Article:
Deirdre A. Scaggs Mother's Unrealized Vacations
I was the only child on a three-hundred-acre farm and grew up entertained by my own imagination. While I was in elementary school my mother took a photography class, and her interest was my introduction to the art. At thirteen I went on a trip out West with my friend and her family. I remember feeling the need to create photographic proof of my experience. I had a Kodak disc camera, and I shot every sign and landmark on our journey. Many of these photographs have resurfaced in this body of work.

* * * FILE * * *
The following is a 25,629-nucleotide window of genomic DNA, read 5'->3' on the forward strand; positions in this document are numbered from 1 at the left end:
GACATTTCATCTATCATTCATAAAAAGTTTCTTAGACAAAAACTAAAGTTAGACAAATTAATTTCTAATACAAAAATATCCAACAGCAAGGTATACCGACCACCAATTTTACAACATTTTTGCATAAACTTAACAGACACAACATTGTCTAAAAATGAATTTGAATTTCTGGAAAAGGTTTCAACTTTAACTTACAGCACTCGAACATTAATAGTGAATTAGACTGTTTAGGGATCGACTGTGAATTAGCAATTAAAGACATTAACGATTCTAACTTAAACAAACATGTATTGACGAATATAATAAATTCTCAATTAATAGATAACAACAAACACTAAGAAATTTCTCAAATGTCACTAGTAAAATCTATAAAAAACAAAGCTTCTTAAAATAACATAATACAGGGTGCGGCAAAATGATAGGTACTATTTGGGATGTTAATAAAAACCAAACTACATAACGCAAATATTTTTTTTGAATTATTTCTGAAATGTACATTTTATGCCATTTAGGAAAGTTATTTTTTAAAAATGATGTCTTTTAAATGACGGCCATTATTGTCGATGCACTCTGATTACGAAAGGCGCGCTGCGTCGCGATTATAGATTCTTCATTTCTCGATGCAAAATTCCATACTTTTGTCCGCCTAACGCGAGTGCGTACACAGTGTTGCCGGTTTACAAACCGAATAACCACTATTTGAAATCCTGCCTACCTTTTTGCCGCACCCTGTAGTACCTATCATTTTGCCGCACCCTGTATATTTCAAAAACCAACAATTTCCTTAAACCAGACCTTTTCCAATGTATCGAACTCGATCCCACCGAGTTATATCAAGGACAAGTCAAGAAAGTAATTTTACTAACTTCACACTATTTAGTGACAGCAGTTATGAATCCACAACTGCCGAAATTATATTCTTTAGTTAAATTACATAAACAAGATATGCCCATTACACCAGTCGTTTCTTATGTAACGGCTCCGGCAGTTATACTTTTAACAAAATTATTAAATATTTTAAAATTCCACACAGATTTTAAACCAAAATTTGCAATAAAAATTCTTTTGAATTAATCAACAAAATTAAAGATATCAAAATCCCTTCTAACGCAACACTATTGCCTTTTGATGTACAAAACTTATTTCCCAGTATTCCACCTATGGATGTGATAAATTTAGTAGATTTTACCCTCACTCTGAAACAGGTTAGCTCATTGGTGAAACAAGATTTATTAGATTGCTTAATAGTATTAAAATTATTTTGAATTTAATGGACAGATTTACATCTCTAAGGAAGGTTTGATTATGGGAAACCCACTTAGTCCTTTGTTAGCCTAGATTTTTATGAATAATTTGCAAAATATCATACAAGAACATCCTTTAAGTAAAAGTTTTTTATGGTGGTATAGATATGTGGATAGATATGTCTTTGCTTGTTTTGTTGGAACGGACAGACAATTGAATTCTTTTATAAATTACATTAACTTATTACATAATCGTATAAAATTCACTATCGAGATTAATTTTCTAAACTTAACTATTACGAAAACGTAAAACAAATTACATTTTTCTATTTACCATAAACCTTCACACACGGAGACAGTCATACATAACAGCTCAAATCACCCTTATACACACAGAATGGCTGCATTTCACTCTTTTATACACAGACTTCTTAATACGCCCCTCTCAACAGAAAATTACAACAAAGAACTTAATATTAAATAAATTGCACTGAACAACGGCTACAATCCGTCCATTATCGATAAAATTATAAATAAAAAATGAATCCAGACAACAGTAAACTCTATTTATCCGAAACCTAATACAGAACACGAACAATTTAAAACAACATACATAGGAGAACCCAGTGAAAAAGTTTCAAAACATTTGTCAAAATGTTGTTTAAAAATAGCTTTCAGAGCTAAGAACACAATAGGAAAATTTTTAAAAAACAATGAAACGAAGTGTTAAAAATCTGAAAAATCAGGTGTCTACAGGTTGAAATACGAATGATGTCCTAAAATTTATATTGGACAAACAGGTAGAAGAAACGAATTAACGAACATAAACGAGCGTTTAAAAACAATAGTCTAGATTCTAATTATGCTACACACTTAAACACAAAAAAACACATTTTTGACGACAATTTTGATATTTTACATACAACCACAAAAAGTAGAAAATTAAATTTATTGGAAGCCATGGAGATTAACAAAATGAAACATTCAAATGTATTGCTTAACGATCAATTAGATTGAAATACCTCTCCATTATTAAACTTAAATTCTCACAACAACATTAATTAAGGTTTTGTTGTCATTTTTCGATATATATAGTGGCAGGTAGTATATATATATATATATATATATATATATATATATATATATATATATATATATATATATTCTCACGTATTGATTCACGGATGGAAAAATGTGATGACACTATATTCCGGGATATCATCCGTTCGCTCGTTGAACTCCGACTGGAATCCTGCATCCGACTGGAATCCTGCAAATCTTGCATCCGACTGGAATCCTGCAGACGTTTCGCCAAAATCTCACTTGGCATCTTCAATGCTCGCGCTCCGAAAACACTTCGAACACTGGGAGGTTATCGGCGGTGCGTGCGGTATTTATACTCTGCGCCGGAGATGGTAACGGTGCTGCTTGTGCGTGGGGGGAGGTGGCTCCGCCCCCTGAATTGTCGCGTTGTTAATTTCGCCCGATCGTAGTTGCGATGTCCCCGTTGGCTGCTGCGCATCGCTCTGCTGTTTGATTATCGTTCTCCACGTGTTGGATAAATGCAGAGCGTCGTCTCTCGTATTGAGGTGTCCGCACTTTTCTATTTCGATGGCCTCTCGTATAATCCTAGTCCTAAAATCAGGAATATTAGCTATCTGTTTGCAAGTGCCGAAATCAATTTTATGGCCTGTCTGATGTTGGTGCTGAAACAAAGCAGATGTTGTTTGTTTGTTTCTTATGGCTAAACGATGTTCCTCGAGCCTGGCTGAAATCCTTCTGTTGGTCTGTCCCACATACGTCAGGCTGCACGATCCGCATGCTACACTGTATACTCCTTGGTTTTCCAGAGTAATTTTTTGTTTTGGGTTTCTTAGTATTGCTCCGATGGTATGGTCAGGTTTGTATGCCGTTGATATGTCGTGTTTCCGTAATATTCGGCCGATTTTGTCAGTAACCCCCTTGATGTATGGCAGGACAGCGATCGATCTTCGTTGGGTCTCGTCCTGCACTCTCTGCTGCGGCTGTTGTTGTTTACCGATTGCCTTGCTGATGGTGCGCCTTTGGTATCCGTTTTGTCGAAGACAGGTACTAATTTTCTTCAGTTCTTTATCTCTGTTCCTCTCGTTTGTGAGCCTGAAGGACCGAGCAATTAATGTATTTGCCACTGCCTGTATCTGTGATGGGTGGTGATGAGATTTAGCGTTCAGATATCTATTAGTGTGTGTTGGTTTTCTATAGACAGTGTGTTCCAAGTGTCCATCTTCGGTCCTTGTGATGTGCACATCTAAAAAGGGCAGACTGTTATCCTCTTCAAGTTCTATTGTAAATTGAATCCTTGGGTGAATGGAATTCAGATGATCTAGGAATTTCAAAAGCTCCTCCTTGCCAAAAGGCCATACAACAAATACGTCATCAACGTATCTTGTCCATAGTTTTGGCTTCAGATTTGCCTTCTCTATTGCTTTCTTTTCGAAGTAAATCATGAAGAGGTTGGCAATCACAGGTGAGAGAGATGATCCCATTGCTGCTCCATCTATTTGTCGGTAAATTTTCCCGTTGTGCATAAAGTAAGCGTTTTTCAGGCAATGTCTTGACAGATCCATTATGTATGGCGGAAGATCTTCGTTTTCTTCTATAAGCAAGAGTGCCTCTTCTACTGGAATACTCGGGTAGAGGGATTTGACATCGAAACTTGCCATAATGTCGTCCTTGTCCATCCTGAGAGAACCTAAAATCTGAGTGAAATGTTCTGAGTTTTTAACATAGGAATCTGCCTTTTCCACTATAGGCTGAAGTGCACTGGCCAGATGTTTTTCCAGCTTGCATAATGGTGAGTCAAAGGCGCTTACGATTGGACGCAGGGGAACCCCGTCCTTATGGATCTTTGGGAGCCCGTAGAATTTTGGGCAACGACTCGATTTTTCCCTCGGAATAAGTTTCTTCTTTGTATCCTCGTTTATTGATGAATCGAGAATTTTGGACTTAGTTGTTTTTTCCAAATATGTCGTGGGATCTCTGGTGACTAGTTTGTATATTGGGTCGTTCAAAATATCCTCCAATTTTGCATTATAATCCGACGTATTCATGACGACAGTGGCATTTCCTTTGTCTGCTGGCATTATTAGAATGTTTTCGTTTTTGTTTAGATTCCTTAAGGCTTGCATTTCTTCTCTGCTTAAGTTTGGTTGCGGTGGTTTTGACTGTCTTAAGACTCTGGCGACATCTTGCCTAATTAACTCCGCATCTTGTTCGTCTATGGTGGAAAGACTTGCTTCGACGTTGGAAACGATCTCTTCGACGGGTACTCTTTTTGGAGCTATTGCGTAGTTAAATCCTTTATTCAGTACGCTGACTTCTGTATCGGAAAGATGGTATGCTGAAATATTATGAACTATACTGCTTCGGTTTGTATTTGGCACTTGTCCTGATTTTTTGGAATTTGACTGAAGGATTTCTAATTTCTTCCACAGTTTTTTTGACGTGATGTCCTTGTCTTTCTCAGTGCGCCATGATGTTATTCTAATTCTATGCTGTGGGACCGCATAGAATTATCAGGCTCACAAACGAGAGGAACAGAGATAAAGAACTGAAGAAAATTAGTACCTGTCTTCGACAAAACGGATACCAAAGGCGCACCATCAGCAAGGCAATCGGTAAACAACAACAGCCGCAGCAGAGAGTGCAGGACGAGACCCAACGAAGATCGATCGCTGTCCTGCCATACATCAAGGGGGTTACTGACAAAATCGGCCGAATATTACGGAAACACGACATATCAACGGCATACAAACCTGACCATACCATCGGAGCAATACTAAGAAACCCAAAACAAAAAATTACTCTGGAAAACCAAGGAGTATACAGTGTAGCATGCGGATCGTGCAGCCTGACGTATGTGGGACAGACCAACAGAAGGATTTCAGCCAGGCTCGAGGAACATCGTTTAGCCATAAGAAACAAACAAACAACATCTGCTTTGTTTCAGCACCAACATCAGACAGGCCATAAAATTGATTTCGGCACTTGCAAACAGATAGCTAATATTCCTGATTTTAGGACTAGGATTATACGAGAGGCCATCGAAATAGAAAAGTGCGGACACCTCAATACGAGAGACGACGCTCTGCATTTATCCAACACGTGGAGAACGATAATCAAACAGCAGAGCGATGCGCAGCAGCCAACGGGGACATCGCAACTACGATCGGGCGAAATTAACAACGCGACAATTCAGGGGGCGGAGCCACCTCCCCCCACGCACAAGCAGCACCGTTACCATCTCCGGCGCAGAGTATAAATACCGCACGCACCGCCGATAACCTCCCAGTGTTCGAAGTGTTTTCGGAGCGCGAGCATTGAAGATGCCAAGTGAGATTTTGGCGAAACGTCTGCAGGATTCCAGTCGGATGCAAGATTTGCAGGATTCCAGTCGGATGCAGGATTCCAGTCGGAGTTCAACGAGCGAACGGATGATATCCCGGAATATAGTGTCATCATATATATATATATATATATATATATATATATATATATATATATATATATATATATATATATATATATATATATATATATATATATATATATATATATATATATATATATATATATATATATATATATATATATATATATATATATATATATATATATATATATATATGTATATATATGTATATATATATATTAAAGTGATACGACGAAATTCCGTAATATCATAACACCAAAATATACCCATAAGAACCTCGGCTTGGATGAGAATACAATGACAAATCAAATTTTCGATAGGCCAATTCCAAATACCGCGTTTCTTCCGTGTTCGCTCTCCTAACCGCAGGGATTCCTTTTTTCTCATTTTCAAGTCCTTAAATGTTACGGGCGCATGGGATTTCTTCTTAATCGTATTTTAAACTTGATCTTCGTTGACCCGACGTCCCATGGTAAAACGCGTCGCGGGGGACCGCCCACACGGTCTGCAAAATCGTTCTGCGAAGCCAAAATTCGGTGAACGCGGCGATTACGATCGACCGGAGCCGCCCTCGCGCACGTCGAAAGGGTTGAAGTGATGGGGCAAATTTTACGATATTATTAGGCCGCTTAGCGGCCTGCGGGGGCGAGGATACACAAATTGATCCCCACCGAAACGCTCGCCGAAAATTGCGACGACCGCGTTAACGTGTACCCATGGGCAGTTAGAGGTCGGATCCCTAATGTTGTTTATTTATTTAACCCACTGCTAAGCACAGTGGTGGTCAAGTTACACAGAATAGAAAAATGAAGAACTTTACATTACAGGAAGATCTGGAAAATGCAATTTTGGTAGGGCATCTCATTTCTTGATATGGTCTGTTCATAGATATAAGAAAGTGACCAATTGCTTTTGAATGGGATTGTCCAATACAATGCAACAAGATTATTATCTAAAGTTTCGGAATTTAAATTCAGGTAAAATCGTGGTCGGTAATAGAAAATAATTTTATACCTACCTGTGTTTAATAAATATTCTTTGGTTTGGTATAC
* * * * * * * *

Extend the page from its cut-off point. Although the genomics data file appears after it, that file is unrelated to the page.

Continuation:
I am fascinated with the perception and passage of time and especially photography's connection to the suspension of time. In this project I combined photographs of my travels from the ages of thirteen to twenty-five with images of my mother that I cut out of family photographs. To make a cohesive image, I created small scenes to re-photograph with a pinhole camera. I was making false photographic proof of my mother's travels from Mexico to the Hoover Dam to London.
When I took my first photography class in college, my mother loaned me her camera. I am still using it, and in these pictures I am symbolically allowing her to take these vacations. She has not traveled much outside of Kentucky.